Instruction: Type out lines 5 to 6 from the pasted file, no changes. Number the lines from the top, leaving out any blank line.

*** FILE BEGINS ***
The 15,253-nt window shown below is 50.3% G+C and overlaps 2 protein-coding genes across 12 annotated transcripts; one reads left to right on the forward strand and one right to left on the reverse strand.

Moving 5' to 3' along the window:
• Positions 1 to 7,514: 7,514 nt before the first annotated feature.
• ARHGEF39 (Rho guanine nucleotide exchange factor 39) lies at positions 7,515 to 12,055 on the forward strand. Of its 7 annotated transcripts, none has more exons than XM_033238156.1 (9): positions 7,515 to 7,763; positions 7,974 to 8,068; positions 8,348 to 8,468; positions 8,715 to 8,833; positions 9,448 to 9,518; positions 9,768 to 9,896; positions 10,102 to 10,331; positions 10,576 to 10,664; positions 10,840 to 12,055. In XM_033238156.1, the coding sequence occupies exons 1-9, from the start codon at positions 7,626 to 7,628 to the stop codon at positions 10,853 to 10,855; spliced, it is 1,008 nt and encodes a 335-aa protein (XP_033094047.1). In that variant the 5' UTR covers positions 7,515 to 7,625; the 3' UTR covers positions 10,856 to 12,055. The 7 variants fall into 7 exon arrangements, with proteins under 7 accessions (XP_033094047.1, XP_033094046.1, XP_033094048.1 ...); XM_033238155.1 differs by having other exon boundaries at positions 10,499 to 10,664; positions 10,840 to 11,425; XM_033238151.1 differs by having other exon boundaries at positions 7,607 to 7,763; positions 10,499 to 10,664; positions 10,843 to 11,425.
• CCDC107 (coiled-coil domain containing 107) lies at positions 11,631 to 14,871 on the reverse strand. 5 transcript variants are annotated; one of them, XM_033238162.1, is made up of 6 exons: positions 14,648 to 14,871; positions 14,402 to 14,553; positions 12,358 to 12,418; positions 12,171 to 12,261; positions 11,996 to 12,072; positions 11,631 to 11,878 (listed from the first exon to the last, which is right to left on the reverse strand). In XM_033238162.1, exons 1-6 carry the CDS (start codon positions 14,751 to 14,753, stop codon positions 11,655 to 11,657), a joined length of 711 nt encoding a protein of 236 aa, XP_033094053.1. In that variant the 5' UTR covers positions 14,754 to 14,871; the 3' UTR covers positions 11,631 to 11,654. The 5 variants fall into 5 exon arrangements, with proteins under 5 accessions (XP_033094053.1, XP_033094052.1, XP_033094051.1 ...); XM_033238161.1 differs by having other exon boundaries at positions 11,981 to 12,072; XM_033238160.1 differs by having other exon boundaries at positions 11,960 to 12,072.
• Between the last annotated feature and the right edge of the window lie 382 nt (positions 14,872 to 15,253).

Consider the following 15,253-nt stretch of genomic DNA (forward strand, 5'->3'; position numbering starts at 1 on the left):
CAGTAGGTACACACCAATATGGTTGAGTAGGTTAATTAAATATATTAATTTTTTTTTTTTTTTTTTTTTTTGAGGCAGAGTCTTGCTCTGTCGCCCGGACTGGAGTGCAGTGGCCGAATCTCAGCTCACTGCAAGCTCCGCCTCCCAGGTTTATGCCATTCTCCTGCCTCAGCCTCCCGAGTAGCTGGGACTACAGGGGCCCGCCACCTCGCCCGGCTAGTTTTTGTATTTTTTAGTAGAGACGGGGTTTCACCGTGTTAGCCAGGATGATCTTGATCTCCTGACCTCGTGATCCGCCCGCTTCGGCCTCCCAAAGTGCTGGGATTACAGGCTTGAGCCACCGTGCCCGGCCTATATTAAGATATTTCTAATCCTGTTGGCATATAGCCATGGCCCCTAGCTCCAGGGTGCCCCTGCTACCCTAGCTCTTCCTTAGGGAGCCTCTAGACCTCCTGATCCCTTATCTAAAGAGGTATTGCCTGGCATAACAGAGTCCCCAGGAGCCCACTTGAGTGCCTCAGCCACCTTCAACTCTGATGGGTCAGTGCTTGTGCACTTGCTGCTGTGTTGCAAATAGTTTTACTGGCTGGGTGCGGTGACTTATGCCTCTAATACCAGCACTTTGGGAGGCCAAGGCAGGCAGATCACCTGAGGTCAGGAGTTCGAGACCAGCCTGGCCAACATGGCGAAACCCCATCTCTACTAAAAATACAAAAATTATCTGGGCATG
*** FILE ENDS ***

• CCDC107 (coiled-coil domain containing 107) lies at positions 11,631 to 14,871 on the reverse strand. 5 transcript variants are annotated; one of them, XM_033238162.1, is made up of 6 exons: positions 14,648 to 14,871; positions 14,402 to 14,553; positions 12,358 to 12,418; positions 12,171 to 12,261; positions 11,996 to 12,072; positions 11,631 to 11,878 (listed from the first exon to the last, which is right to left on the reverse strand). In XM_033238162.1, exons 1-6 carry the CDS (start codon positions 14,751 to 14,753, stop codon positions 11,655 to 11,657), a joined length of 711 nt encoding a protein of 236 aa, XP_033094053.1. In that variant the 5' UTR covers positions 14,754 to 14,871; the 3' UTR covers positions 11,631 to 11,654. The 5 variants fall into 5 exon arrangements, with proteins under 5 accessions (XP_033094053.1, XP_033094052.1, XP_033094051.1 ...); XM_033238161.1 differs by having other exon boundaries at positions 11,981 to 12,072; XM_033238160.1 differs by having other exon boundaries at positions 11,960 to 12,072.
• Between the last annotated feature and the right edge of the window lie 382 nt (positions 14,872 to 15,253).